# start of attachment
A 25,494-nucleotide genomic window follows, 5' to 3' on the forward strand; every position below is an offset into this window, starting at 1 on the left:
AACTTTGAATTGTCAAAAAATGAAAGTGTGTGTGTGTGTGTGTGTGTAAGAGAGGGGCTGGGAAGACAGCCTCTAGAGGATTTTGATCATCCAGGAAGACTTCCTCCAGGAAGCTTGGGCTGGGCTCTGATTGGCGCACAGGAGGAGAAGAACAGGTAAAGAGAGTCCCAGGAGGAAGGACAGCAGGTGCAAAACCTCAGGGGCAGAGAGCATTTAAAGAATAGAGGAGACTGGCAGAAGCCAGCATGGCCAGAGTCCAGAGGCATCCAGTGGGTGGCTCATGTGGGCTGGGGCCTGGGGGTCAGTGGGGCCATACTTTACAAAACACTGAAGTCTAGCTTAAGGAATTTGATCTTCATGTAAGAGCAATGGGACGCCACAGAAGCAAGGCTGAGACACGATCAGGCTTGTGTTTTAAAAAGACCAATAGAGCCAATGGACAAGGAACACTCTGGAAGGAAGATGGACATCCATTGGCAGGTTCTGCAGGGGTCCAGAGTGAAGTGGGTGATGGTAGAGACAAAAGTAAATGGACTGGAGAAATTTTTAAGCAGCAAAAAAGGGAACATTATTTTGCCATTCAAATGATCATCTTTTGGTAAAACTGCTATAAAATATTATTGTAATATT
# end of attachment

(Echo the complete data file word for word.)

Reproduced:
A 25,494-nucleotide genomic window follows, 5' to 3' on the forward strand; every position below is an offset into this window, starting at 1 on the left:
AACTTTGAATTGTCAAAAAATGAAAGTGTGTGTGTGTGTGTGTGTGTAAGAGAGGGGCTGGGAAGACAGCCTCTAGAGGATTTTGATCATCCAGGAAGACTTCCTCCAGGAAGCTTGGGCTGGGCTCTGATTGGCGCACAGGAGGAGAAGAACAGGTAAAGAGAGTCCCAGGAGGAAGGACAGCAGGTGCAAAACCTCAGGGGCAGAGAGCATTTAAAGAATAGAGGAGACTGGCAGAAGCCAGCATGGCCAGAGTCCAGAGGCATCCAGTGGGTGGCTCATGTGGGCTGGGGCCTGGGGGTCAGTGGGGCCATACTTTACAAAACACTGAAGTCTAGCTTAAGGAATTTGATCTTCATGTAAGAGCAATGGGACGCCACAGAAGCAAGGCTGAGACACGATCAGGCTTGTGTTTTAAAAAGACCAATAGAGCCAATGGACAAGGAACACTCTGGAAGGAAGATGGACATCCATTGGCAGGTTCTGCAGGGGTCCAGAGTGAAGTGGGTGATGGTAGAGACAAAAGTAAATGGACTGGAGAAATTTTTAAGCAGCAAAAAAGGGAACATTATTTTGCCATTCAAATGATCATCTTTTGGTAAAACTGCTATAAAATATTATTGTAATATT